Zuur 2013 Beginners Guide to GLM & GLMM suggests validating a Poisson regression by plotting Pearsons residuals against fitted values. Zuur states we shouldn't see the residuals fanning out as fitted values increase, like attached (hand drawn) plot.

But I thought a key characteristic of the Poisson distribution is that variance increases as mean increases. So shouldn't we expect to see increasing variation in the residuals as fitted values increase?

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1 Answer 1


The distinction is clear as soon as you understand what a Pearson residual is.

You are correct that for a Poisson model, variance increases as mean increases.

As a result, ordinary raw residuals ($r_i=y_i-\hat\mu_i$) should have a spread that increases with fitted values (though not in proportion).

However, Pearson residuals are residuals divided by the square root of the variance according to the model ($r^P_i=\frac{y_i-\hat\mu_i}{\sqrt{\hat\mu_i}}$ for a Poisson model). This means that if the model is correct, the Pearson residuals should have constant spread.

Residual plots from a simple simulated Poisson regression model. Left plot: raw residuals vs fitted mean show increasing spread with mean. There is diagonal "banding" in the residuals because the data are discrete. Right plot: Pearson residuals show what looks like constant spread as mean changes, and the diagonal bands are now curved.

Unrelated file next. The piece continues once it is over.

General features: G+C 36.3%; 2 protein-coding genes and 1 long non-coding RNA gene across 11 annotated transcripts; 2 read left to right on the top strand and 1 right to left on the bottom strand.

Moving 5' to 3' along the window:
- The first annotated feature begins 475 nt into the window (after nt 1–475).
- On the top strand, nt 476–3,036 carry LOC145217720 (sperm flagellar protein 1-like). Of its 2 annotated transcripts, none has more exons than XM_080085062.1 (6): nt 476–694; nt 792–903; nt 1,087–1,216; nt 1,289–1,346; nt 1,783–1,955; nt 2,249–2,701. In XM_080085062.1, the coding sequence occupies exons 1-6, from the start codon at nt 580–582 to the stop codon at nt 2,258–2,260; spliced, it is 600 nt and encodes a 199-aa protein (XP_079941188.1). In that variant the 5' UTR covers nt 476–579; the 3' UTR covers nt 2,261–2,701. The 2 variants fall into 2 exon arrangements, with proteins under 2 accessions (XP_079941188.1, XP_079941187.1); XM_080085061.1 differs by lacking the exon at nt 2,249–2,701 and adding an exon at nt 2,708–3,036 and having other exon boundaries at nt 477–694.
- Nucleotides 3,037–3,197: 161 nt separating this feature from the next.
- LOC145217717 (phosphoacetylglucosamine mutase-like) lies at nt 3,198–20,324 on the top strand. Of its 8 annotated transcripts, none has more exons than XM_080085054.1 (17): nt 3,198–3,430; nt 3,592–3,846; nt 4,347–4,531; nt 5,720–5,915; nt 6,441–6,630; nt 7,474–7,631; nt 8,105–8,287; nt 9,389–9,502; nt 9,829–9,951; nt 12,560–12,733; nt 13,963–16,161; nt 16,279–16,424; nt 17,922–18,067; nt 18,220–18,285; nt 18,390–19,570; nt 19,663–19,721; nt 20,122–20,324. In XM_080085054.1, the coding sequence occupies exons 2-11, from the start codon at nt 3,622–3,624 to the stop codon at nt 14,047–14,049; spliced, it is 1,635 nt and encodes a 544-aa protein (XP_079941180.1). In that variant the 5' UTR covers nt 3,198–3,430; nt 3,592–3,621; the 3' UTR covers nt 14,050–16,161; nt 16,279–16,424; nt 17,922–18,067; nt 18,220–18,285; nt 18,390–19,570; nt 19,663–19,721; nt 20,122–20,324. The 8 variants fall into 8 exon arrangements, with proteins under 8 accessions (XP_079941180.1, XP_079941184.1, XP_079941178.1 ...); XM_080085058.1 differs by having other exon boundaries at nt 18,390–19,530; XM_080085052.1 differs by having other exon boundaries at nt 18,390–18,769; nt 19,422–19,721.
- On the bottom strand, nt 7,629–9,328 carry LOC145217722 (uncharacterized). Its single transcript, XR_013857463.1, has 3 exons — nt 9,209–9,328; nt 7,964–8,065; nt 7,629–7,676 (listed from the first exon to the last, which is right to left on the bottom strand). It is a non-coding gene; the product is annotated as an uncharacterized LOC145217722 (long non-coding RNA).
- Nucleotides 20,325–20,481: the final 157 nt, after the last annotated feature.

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    $\begingroup$ Could you clarify why you write that we are dividing by the square root of the variance when you are actually dividing by the square root of the expected value? I know the variance equals the mean for a poisson distribution, but it is a constant for a particular distribution, so what variance are we talking about here? $\endgroup$
    – kdarras
    Feb 12, 2020 at 14:58
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    $\begingroup$ The conditional distribution of the response may be different at each combination of predictors. Hence the use of the subscript on the mean; $\mu_i$ is the population mean (and thereby also population variance) for observation $i$, given its predictor values (the values of its IVs). $\endgroup$
    – Glen_b
    Feb 13, 2020 at 3:36

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